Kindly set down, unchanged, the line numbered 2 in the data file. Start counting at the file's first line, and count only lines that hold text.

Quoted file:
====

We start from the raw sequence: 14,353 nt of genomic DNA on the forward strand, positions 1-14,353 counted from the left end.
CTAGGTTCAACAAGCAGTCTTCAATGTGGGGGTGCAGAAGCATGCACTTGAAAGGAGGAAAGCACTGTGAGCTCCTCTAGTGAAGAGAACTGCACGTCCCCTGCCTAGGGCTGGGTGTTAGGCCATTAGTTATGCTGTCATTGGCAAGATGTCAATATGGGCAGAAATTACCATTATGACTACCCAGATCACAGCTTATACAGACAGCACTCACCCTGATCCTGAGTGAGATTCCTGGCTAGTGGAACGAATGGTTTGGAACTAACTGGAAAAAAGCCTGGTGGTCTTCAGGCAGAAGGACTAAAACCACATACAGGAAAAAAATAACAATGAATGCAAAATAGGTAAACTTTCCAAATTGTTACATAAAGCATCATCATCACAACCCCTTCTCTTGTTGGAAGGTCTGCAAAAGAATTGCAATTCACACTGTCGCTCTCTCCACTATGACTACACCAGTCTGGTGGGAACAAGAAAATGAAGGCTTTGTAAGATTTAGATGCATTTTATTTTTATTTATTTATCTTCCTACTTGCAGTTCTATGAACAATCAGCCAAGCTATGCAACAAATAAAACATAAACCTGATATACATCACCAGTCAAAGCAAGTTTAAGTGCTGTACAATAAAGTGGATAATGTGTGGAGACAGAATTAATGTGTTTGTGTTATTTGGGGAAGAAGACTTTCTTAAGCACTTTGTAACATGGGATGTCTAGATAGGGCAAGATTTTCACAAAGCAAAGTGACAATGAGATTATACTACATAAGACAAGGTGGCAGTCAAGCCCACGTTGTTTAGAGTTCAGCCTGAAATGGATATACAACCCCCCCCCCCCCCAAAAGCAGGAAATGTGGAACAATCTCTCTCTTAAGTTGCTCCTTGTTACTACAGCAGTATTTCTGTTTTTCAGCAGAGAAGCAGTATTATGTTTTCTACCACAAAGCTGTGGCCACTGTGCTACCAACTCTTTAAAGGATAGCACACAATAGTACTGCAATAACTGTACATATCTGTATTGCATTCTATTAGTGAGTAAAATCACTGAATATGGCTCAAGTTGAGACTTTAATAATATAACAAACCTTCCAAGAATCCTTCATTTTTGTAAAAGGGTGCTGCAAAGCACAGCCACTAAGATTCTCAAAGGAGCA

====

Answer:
CTAGGTTCAACAAGCAGTCTTCAATGTGGGGGTGCAGAAGCATGCACTTGAAAGGAGGAAAGCACTGTGAGCTCCTCTAGTGAAGAGAACTGCACGTCCCCTGCCTAGGGCTGGGTGTTAGGCCATTAGTTATGCTGTCATTGGCAAGATGTCAATATGGGCAGAAATTACCATTATGACTACCCAGATCACAGCTTATACAGACAGCACTCACCCTGATCCTGAGTGAGATTCCTGGCTAGTGGAACGAATGGTTTGGAACTAACTGGAAAAAAGCCTGGTGGTCTTCAGGCAGAAGGACTAAAACCACATACAGGAAAAAAATAACAATGAATGCAAAATAGGTAAACTTTCCAAATTGTTACATAAAGCATCATCATCACAACCCCTTCTCTTGTTGGAAGGTCTGCAAAAGAATTGCAATTCACACTGTCGCTCTCTCCACTATGACTACACCAGTCTGGTGGGAACAAGAAAATGAAGGCTTTGTAAGATTTAGATGCATTTTATTTTTATTTATTTATCTTCCTACTTGCAGTTCTATGAACAATCAGCCAAGCTATGCAACAAATAAAACATAAACCTGATATACATCACCAGTCAAAGCAAGTTTAAGTGCTGTACAATAAAGTGGATAATGTGTGGAGACAGAATTAATGTGTTTGTGTTATTTGGGGAAGAAGACTTTCTTAAGCACTTTGTAACATGGGATGTCTAGATAGGGCAAGATTTTCACAAAGCAAAGTGACAATGAGATTATACTACATAAGACAAGGTGGCAGTCAAGCCCACGTTGTTTAGAGTTCAGCCTGAAATGGATATACAACCCCCCCCCCCCCCAAAAGCAGGAAATGTGGAACAATCTCTCTCTTAAGTTGCTCCTTGTTACTACAGCAGTATTTCTGTTTTTCAGCAGAGAAGCAGTATTATGTTTTCTACCACAAAGCTGTGGCCACTGTGCTACCAACTCTTTAAAGGATAGCACACAATAGTACTGCAATAACTGTACATATCTGTATTGCATTCTATTAGTGAGTAAAATCACTGAATATGGCTCAAGTTGAGACTTTAATAATATAACAAACCTTCCAAGAATCCTTCATTTTTGTAAAAGGGTGCTGCAAAGCACAGCCACTAAGATTCTCAAAGGAGCA